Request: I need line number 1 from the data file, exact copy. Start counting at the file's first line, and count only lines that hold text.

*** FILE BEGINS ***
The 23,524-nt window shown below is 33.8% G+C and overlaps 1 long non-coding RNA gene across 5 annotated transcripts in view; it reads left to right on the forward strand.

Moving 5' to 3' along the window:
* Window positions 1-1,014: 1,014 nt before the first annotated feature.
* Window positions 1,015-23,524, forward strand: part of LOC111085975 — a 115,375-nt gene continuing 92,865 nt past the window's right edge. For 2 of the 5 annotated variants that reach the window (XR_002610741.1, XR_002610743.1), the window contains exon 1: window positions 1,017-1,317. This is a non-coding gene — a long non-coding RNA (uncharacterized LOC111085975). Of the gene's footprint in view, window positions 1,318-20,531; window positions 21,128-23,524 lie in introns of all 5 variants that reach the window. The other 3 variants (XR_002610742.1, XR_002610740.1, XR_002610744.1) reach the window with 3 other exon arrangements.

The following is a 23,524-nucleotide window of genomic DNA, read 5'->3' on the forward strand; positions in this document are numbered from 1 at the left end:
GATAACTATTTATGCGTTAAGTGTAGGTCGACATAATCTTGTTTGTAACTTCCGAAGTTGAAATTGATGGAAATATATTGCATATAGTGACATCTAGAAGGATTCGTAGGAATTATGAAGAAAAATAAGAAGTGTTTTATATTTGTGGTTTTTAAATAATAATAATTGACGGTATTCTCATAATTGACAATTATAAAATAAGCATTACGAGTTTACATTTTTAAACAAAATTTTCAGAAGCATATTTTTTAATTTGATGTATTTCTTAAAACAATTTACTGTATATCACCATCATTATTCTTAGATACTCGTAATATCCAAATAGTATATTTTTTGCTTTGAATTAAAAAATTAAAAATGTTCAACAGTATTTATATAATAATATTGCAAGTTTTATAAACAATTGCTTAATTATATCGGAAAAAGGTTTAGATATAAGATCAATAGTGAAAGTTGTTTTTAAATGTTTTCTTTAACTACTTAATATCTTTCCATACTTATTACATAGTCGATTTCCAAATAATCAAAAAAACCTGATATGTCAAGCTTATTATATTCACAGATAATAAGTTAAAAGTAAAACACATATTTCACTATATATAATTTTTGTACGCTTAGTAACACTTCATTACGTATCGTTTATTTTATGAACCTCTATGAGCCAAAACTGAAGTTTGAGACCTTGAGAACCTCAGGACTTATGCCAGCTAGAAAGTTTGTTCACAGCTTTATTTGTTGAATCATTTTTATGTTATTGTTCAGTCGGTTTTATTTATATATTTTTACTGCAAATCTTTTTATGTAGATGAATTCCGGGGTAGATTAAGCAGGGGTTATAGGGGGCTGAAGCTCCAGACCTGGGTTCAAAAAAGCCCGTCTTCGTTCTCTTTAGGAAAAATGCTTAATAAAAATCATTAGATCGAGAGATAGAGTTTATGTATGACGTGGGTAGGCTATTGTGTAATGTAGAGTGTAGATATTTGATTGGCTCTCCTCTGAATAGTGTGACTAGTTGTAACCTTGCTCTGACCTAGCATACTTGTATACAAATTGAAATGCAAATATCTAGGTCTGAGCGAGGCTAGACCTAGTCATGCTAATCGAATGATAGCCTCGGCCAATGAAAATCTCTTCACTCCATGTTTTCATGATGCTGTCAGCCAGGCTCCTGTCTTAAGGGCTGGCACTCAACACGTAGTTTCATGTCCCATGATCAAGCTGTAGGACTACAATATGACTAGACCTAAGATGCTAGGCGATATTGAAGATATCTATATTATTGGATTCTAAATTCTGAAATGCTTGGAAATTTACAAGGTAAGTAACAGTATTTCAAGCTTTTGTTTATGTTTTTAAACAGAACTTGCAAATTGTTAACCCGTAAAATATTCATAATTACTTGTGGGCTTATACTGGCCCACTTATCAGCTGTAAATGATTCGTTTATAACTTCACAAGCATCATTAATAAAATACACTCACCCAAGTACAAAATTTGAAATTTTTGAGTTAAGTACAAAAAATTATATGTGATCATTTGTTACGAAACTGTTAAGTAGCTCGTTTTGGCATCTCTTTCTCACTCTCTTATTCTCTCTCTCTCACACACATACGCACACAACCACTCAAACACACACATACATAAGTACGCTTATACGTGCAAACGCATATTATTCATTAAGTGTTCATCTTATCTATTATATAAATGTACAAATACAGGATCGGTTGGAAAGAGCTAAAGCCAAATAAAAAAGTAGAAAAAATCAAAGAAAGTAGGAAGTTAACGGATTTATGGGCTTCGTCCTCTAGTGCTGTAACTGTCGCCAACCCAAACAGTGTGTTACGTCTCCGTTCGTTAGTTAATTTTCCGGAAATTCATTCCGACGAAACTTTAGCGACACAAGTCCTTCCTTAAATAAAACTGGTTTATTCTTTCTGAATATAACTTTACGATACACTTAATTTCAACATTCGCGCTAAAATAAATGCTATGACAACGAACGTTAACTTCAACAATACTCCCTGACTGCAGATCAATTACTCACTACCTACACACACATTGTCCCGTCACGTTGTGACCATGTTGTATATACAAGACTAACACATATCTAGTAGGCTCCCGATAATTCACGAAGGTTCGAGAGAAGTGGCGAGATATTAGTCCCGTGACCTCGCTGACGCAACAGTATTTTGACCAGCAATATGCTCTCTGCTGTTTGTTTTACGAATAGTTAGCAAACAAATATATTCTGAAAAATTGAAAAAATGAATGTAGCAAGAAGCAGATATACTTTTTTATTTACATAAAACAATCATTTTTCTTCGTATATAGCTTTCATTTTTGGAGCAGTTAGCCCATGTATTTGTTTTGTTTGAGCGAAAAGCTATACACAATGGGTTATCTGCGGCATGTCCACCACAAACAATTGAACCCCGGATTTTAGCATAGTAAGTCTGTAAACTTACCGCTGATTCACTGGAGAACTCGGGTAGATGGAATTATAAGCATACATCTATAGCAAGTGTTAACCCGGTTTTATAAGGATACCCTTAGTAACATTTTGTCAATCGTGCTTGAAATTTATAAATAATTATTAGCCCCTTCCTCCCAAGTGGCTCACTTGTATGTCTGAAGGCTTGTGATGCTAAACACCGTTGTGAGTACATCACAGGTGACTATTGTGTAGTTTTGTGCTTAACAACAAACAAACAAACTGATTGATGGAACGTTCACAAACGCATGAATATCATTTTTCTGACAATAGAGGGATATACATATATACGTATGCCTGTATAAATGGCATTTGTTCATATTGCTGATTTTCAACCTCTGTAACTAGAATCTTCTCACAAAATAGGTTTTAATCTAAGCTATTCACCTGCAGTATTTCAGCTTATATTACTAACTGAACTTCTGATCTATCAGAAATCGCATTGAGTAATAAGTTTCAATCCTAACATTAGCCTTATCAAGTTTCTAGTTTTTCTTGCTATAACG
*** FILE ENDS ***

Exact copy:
The 23,524-nt window shown below is 33.8% G+C and overlaps 1 long non-coding RNA gene across 5 annotated transcripts in view; it reads left to right on the forward strand.